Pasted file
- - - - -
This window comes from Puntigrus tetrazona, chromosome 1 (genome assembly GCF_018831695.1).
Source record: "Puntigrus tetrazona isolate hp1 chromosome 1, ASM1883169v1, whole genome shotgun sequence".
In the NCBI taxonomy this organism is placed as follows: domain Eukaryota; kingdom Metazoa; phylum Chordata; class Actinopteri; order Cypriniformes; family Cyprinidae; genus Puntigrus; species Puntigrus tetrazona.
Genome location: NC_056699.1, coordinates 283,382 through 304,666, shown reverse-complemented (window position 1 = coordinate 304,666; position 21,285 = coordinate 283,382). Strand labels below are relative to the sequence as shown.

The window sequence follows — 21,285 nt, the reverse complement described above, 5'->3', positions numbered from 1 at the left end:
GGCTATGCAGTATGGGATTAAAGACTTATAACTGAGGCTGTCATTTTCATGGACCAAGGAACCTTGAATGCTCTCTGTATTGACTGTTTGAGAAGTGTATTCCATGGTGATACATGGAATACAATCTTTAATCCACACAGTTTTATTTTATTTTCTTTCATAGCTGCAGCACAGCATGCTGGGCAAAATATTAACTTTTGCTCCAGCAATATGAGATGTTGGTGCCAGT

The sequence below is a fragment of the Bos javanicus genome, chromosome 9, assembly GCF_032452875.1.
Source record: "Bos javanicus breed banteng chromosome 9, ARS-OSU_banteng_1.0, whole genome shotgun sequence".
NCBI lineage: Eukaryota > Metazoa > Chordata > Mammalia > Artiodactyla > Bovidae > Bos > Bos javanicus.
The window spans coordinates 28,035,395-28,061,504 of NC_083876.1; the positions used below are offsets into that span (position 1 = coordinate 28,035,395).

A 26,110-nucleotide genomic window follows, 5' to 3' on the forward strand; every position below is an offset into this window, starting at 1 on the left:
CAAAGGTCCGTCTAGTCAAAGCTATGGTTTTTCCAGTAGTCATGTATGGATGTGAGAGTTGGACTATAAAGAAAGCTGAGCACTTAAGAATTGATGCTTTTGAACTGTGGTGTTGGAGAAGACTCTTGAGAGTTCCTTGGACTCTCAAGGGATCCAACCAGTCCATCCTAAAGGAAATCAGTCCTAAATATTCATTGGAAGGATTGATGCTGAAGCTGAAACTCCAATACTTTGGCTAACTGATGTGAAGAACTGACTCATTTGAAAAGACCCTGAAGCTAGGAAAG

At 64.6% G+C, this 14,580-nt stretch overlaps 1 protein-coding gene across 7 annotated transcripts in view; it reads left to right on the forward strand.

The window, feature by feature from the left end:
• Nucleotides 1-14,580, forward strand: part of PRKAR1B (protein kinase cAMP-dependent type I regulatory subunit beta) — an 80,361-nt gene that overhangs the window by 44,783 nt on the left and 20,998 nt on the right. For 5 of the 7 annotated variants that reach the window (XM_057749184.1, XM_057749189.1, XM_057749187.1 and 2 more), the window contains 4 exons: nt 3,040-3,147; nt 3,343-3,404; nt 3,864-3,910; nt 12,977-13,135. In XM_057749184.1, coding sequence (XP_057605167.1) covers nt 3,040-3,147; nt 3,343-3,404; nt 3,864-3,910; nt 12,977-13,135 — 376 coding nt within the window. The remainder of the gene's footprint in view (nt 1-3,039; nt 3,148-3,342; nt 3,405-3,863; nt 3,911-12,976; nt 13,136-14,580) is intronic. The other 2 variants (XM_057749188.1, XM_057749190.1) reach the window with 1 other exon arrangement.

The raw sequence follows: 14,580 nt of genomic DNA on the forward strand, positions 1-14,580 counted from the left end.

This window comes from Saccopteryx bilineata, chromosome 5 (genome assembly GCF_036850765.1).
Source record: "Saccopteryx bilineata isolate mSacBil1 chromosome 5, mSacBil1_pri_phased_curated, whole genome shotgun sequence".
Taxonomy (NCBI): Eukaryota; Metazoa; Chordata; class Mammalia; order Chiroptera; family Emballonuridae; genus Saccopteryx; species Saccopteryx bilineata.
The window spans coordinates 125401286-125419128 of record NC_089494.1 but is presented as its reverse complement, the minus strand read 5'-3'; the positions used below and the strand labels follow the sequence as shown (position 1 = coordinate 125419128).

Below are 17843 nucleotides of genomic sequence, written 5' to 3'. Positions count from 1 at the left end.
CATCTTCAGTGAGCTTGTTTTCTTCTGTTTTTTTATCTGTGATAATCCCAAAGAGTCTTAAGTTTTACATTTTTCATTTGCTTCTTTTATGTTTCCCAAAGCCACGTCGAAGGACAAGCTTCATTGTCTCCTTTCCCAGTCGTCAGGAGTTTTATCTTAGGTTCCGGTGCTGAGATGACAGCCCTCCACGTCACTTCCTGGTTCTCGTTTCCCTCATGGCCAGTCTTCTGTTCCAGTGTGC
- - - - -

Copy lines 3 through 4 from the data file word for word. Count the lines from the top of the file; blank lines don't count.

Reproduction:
In the NCBI taxonomy this organism is placed as follows: domain Eukaryota; kingdom Metazoa; phylum Chordata; class Actinopteri; order Cypriniformes; family Cyprinidae; genus Puntigrus; species Puntigrus tetrazona.
Genome location: NC_056699.1, coordinates 283,382 through 304,666, shown reverse-complemented (window position 1 = coordinate 304,666; position 21,285 = coordinate 283,382). Strand labels below are relative to the sequence as shown.